So, I don't know what your reactions are to my speech here tonight, but if there are any things that any one of you would like to know about this region, I am agreeable to talk about what I've learned and if I think of something interesting now, I'll just go ahead and share that, too, but I couldn't just lecture without prefacing it with some context about the man behind the curtain of information.

I shared something about how the collision of continents 250-300 million years ago has influenced a large proportion of the landscape people pass through every day in this region. I talked about the events and the resulting physical landscapes as well as the characteristics they were responsible for, such as the lack of ports, the presence of early turnpikes and the first inland cities in the colonies, the ridges at Gettysburg and the Great Valley's influence on migration into the Midwest, the creation of anthracite, which delayed the industrialization of America by fifty years, but kept Philadelphia clean, unlike dirty Pittsburgh. Then many of the men had questions about the region and comments of their own, which I tried to just listen to. :)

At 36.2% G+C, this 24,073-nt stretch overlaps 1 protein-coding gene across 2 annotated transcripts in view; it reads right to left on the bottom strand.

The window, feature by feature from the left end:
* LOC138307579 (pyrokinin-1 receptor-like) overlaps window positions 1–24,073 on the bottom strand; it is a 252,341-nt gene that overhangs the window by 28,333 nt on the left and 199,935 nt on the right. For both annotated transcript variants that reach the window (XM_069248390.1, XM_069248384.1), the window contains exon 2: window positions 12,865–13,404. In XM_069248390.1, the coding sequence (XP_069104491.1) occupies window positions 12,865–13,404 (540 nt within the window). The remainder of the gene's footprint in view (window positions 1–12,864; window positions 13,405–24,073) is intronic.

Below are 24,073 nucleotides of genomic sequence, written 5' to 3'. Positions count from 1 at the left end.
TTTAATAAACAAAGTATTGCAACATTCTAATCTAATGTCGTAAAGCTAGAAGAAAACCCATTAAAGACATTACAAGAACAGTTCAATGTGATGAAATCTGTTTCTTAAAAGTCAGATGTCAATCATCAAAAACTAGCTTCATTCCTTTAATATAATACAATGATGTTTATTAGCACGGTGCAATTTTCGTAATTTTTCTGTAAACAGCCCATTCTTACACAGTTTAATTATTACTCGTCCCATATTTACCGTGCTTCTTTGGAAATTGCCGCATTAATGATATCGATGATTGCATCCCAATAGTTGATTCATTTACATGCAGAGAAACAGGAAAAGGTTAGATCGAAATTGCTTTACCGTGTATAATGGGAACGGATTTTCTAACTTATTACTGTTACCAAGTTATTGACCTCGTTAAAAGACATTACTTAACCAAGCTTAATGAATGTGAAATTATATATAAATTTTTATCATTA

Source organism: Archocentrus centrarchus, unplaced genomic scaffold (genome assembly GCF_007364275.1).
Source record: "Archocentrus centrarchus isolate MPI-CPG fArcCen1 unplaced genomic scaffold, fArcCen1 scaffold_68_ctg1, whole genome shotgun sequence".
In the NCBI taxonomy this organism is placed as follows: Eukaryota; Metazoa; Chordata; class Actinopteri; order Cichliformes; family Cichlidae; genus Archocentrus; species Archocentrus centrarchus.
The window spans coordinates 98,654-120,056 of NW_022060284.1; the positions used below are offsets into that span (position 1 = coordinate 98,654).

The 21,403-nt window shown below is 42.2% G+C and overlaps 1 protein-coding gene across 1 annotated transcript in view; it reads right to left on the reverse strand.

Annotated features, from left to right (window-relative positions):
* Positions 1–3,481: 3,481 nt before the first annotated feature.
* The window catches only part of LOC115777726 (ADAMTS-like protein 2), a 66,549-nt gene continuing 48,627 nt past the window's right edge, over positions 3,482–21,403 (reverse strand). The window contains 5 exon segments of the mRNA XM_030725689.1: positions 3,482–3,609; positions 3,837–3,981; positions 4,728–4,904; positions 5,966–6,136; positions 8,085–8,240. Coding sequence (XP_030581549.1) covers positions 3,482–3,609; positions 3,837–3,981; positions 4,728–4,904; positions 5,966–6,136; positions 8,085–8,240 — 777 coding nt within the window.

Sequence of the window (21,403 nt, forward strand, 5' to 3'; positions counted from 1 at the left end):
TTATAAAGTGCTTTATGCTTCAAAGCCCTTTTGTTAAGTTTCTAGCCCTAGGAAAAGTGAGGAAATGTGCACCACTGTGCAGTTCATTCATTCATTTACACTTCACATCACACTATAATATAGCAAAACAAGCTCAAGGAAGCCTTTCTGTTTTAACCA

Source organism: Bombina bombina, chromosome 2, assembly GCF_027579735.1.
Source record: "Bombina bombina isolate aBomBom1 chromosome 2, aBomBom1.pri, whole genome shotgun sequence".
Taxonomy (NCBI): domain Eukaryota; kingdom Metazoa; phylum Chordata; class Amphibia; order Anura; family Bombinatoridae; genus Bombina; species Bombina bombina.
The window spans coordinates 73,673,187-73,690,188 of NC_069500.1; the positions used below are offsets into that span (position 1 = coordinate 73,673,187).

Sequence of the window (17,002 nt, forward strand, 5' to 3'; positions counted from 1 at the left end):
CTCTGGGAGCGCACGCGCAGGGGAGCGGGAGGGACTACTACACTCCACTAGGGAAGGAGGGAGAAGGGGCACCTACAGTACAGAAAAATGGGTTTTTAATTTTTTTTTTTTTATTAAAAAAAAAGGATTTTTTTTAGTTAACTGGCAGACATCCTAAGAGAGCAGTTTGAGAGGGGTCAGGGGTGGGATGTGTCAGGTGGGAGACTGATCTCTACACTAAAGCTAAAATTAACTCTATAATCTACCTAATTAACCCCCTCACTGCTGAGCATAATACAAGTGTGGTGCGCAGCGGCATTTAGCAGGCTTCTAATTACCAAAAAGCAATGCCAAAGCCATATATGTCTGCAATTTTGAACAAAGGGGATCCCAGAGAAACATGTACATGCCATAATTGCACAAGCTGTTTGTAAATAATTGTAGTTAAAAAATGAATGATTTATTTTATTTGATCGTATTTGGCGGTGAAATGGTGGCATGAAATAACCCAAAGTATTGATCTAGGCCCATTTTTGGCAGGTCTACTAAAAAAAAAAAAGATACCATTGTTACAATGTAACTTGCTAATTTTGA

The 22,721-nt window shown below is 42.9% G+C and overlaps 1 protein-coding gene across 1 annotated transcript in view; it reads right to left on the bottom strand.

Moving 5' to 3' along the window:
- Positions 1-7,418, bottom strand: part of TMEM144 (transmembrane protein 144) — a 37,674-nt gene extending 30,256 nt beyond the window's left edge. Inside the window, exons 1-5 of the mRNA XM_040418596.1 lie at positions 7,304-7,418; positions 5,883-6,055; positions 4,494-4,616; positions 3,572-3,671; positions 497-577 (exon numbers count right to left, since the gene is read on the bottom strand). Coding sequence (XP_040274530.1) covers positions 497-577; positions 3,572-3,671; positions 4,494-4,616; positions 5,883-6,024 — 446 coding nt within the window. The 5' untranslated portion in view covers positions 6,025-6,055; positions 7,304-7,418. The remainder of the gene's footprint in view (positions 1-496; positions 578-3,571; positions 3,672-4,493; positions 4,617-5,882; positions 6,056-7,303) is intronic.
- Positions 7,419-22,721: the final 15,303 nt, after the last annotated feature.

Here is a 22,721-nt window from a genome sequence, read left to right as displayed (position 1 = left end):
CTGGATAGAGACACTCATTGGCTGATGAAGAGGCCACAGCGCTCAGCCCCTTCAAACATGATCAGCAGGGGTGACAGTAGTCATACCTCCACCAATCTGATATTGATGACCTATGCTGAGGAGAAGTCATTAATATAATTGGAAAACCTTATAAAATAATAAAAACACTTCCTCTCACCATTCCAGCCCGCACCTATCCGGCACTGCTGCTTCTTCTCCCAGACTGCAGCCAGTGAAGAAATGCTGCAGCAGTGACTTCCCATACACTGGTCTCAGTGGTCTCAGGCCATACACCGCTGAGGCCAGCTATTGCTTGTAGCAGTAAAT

Perhaps like the last speech, this marked a turning point in my relationship to geography and teaching. The last time, I felt finished. This time, I feel maybe like I should just take on the responsibility of teaching more of this stuff to others just because it is worthwhile and someone with the background knowledge that I've gone out to acquire should be doing it. The question becomes, how do I handle the emotions and the ego?

There was another aspect of this speech that related to what I went through in the following days, and perhaps it had a lot to do with my parents being there, too. I had the thought that I was feeling everything I wrote about having gotten through. All those good things I said develop as you grow - I had to feel all the opposite, painful emotions, as if I were just beginning the path to reach them, or had dared to talk about them before I was really there. More neuroses, perhaps. I don't know - my dad's the one with the PhD in psychology. I'm just the young whippersnapper that thinks he knows something about life and keeps pulling the rug out from under him until he stays on the ground.